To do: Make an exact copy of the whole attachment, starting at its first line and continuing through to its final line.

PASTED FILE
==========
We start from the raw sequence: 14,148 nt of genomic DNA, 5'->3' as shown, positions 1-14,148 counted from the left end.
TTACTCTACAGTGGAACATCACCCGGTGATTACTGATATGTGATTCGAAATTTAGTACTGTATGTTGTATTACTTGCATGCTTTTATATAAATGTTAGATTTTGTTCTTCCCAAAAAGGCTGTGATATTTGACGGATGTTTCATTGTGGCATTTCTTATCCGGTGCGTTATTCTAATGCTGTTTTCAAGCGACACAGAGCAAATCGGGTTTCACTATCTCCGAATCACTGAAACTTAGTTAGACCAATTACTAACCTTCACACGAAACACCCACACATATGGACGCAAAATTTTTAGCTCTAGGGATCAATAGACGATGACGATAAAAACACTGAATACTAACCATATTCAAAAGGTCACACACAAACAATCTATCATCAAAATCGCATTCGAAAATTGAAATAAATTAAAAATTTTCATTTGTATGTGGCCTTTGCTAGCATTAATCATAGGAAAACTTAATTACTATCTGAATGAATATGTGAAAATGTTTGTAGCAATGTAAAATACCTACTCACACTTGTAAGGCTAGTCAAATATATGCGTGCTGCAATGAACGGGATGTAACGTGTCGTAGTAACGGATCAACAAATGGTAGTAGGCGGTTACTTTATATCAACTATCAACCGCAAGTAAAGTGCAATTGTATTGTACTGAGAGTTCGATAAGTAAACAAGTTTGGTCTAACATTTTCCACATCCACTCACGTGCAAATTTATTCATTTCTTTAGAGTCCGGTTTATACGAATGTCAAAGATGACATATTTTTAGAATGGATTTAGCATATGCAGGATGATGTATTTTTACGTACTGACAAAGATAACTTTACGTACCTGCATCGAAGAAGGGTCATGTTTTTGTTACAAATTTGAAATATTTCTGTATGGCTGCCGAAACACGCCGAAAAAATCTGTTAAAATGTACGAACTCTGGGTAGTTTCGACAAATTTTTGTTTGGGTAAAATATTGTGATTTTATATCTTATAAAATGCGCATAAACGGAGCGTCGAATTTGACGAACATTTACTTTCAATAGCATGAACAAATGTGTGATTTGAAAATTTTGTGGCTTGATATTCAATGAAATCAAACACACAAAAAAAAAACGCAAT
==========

We start from the raw sequence: 14,148 nt of genomic DNA, 5'->3' as shown, positions 1-14,148 counted from the left end.
TTACTCTACAGTGGAACATCACCCGGTGATTACTGATATGTGATTCGAAATTTAGTACTGTATGTTGTATTACTTGCATGCTTTTATATAAATGTTAGATTTTGTTCTTCCCAAAAAGGCTGTGATATTTGACGGATGTTTCATTGTGGCATTTCTTATCCGGTGCGTTATTCTAATGCTGTTTTCAAGCGACACAGAGCAAATCGGGTTTCACTATCTCCGAATCACTGAAACTTAGTTAGACCAATTACTAACCTTCACACGAAACACCCACACATATGGACGCAAAATTTTTAGCTCTAGGGATCAATAGACGATGACGATAAAAACACTGAATACTAACCATATTCAAAAGGTCACACACAAACAATCTATCATCAAAATCGCATTCGAAAATTGAAATAAATTAAAAATTTTCATTTGTATGTGGCCTTTGCTAGCATTAATCATAGGAAAACTTAATTACTATCTGAATGAATATGTGAAAATGTTTGTAGCAATGTAAAATACCTACTCACACTTGTAAGGCTAGTCAAATATATGCGTGCTGCAATGAACGGGATGTAACGTGTCGTAGTAACGGATCAACAAATGGTAGTAGGCGGTTACTTTATATCAACTATCAACCGCAAGTAAAGTGCAATTGTATTGTACTGAGAGTTCGATAAGTAAACAAGTTTGGTCTAACATTTTCCACATCCACTCACGTGCAAATTTATTCATTTCTTTAGAGTCCGGTTTATACGAATGTCAAAGATGACATATTTTTAGAATGGATTTAGCATATGCAGGATGATGTATTTTTACGTACTGACAAAGATAACTTTACGTACCTGCATCGAAGAAGGGTCATGTTTTTGTTACAAATTTGAAATATTTCTGTATGGCTGCCGAAACACGCCGAAAAAATCTGTTAAAATGTACGAACTCTGGGTAGTTTCGACAAATTTTTGTTTGGGTAAAATATTGTGATTTTATATCTTATAAAATGCGCATAAACGGAGCGTCGAATTTGACGAACATTTACTTTCAATAGCATGAACAAATGTGTGATTTGAAAATTTTGTGGCTTGATATTCAATGAAATCAAACACACAAAAAAAAAACGCAAT